Buying second hand clothes is nothing new, but the sector has been growing considerably thanks to the Internet. The second hand market generated 360 billion US dollars worldwide in 2017, according to fashion resale service Thredup, with online sales of second hand items growing 35 percent against just 8 percent for brick and mortar stores. By 2022, the market is expected to generate some 400 billion US dollars, with fashion (apparel, footwear and accessories) leading the way.
Luxury giants want a piece of the second hand cake
Meanwhile, the luxury market is forecasted to reach “only” 305 billion US dollars by 2020, which is why prominent luxury players are dipping their toes in the second hand market as well. LVMH, for example, acquired a minority stake in Stadium Goods, a streetwear and sneaker resale store and e-commerce site which has grown quickly over the past two years. Richemont, the Swiss company behind brands such as Chloé, Cartier and Yoox Net-a-Porter, made a similar move in June by buying the UK-based Watchfinder, an online marketplace for luxury watches. Stella McCartney forms yet another example. The label best known for its commitment to sustainability recently partnered up with luxury consignment platform The RealReal for a campaign titled “The Future of Fashion is circular”. Rolled out on the radio, TV and social media, the ads urged the fashion industry to adopt a “make well, buy well, resell” model. This marked the first time a luxury fashion house actively pushed for items to be consigned. Just remember a handful of luxury brands tried to stop eBay from selling their products not so long ago.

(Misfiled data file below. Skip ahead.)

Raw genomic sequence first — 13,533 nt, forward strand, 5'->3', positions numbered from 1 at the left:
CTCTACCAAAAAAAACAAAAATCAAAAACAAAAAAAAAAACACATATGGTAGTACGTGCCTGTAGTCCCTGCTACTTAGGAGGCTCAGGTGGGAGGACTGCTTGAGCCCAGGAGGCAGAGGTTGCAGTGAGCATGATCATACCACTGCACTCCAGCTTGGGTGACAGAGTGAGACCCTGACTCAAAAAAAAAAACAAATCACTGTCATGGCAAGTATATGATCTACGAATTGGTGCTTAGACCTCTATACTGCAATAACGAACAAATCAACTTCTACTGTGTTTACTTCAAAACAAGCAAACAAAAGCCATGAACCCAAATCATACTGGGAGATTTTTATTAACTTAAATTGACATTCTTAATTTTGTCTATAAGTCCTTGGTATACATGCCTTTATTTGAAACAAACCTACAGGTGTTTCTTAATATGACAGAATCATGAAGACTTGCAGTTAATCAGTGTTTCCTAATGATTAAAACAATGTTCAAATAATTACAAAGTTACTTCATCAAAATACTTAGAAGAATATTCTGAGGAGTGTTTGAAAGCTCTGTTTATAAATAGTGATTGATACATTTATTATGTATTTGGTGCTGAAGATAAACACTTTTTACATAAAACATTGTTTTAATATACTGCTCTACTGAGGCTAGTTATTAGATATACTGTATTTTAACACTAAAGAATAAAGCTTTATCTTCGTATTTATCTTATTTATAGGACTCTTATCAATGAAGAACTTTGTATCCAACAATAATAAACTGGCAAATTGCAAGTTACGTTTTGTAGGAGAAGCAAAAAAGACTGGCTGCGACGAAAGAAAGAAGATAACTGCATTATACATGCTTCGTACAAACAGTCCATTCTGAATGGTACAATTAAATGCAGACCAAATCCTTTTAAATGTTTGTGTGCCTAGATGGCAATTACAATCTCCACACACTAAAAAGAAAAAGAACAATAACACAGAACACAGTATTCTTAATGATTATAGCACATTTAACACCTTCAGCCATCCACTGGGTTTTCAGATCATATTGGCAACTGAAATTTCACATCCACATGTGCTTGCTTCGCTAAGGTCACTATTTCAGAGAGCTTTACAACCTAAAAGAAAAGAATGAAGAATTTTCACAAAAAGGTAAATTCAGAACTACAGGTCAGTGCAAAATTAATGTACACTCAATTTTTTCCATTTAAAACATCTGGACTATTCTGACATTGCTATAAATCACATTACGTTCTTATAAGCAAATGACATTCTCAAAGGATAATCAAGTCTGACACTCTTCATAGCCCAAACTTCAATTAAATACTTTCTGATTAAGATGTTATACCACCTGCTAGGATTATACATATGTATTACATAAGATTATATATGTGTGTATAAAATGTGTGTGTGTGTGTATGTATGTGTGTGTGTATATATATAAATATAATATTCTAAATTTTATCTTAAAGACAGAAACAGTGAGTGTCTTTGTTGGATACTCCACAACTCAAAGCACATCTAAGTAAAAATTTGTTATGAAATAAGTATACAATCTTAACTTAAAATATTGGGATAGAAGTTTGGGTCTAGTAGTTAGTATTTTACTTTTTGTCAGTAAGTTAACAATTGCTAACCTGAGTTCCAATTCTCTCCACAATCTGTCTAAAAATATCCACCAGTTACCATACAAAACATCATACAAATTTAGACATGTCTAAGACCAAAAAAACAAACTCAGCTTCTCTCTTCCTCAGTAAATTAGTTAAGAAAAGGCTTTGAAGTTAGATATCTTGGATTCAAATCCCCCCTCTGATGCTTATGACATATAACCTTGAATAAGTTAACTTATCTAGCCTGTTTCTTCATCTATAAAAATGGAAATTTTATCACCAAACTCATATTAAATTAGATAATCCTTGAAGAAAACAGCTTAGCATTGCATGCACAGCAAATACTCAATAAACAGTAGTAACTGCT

To Stéphane Truchy, president of the French Institute of Public Opinion, an international polling and market research firm, such initiatives demonstrate luxury companies are trying to control a market which they used to ignore and now causes them to lose some 30 billion US dollars a year. “It’s also a way to attract Generation Z consumers, as 61 percent of them are already active clients in the online second hand market”. In addition, second hand items are likely to grow in popularity among consumers looking to adopt more sustainable shopping habits. “There’s a pressing need to do more for the environment”, concluded Truchy.
Based on the article “Second main: le marché sera plus important que celui du luxe d’ici 2022”, written by Céline Vautard and published by FashionUnited France.
Images: screenshots from Vestiaire Collective and Panoply